Side shoots from large Elephant’s foot plants are suitable for propagation. The side shoots which form in the leaf axils are taken as cuttings in the summer and placed in a sand/turf mixture. The root formation is most reliable with a constant soil temperature in a closed growing bed so that the cutting is protected against moisture loss.
A more common and successful method is propagation with seeds, as the trunk is then better able to develop its typical shape. However, seed collection is difficult, as the plants only rarely flower and produce fruit. Although it is possible to buy Beaucarnea recurvata seeds online.
Diseases and Pests
If the young leaves become soft and yellow, this is usually due to poor care. A possible cause is root damage due to waterlogging. The plant’s leaves also sometimes turn yellow as a result of heavily fluctuating temperatures in the winter. If the plant pots are standing on a cold stone base, you should place a wooden board or Styrofoam sheet underneath the pots in the winter to isolate the root ball from the cold ground.
Dry air can lead to spider mites and scaly insects. Spider mite webs can be easily recognized on the leaf axils and margins. As scaly insects are well camouflaged, the elephant’s foot plant should be regularly checked for infestation, particularly in the winter. Elephant’s foot is also occasionally infested by mealy bugs which have webs reminiscent of cotton balls and are easy to recognize. It is essential to isolate the infested leaves and treat the remaining foliage with a light, soft soapy solution to prevent further infestation.
Frequently Asked Questions
What is an Elephant’s foot plant?
The Elephant’s foot is a succulent tree which is actually native to the tropical, dry forests of Mexico. It’s round, thickened trunk base is reminiscent of the shape of an elephant’s foot - hence the name. However, it is also known as the ponytail palm or Nolina. Outside of its native region, the Elephant’s foot is a popular houseplant for beginners, as it requires hardly any care.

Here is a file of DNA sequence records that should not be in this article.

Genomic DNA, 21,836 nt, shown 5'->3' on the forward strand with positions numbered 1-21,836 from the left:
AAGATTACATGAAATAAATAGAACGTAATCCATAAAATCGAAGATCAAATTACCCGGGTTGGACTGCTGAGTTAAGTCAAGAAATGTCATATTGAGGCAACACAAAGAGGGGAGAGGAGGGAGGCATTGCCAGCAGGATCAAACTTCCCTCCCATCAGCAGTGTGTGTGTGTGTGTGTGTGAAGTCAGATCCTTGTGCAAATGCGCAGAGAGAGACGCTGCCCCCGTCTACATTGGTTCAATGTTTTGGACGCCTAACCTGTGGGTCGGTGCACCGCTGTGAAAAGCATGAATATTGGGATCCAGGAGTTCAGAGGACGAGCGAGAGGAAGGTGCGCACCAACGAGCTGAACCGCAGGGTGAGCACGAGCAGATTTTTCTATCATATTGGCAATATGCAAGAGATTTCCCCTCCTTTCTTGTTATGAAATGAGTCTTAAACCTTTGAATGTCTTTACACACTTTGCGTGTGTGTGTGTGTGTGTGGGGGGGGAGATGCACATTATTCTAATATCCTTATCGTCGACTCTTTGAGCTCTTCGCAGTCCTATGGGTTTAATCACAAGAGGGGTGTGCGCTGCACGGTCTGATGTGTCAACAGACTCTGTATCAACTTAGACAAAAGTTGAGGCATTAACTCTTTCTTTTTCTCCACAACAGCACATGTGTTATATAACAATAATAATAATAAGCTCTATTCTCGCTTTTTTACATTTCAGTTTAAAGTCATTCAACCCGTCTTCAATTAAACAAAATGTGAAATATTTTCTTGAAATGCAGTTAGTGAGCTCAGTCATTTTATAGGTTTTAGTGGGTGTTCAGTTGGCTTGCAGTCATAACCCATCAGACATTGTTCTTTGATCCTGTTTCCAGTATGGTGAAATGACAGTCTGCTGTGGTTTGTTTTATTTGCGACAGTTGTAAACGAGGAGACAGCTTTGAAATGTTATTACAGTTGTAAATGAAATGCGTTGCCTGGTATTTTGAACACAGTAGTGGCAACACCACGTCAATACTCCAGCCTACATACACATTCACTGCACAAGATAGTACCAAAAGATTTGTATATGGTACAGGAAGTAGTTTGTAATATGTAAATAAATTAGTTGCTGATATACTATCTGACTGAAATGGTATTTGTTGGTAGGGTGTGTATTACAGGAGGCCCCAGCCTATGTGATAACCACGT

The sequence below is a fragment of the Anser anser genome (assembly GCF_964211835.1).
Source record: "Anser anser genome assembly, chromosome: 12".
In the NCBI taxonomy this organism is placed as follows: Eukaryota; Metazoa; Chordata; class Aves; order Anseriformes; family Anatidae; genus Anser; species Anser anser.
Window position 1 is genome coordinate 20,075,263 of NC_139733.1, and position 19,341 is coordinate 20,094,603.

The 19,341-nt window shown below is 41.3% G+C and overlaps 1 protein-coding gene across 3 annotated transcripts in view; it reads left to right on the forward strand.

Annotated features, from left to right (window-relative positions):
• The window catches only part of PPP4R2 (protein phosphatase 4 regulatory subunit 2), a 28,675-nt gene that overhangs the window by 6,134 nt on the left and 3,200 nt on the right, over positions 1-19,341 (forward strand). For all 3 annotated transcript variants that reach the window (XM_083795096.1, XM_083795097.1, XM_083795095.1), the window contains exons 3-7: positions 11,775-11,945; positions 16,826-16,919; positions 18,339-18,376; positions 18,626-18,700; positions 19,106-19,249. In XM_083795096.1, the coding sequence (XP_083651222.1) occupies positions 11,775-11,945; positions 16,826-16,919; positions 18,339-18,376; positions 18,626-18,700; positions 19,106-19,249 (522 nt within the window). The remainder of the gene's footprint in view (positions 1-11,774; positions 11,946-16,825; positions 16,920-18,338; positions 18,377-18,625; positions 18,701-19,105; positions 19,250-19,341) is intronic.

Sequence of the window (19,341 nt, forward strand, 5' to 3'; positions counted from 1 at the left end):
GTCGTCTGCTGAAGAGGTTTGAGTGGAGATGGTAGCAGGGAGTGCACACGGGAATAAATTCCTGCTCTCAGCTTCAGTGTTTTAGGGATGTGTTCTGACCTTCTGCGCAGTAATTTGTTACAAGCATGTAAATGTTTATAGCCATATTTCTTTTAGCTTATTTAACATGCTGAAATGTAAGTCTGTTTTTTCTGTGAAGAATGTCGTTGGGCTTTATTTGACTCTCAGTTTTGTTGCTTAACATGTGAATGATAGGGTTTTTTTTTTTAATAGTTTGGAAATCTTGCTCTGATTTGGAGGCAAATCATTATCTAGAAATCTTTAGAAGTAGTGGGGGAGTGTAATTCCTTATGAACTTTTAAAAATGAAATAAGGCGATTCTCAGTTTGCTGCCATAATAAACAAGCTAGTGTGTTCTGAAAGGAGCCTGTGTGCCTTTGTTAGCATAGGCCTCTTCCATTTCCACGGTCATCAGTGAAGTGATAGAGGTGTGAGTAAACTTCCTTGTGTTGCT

What kind of soil is suitable for the Elephant’s foot?
A permeable cactus soil is ideal. Alternatively, you can also mix humus-rich leaf mulch with coarse sand.
How often should Elephant’s foot be watered?
Elephant’s foot should not be watered too often, but when watering, do so until the water starts to trickle out of the drainage hole. It is essential to pour off any excess water from the plant pot surface, because the Elephant’s foot is very sensitive to waterlogging. If the Elephant’s foot is not kept in too warm a place in the winter then it does not require any watering.
What kind of fertilizer is suitable for Elephant’s foot?
Elephant’s foot only requires fertilizing in the spring and summer. A cactus fertilizer is ideal.
When does an Elephant’s foot need re-potting?
Elephant’s foot only needs re-potting if the plant pot surface is almost completely covered by the trunk base. The perfect time is from mid-February to the end of March.
How quickly does the Elephant’s foot grow?
Elephant’s foot grows very slowly and takes several years to reach 3 feet tall.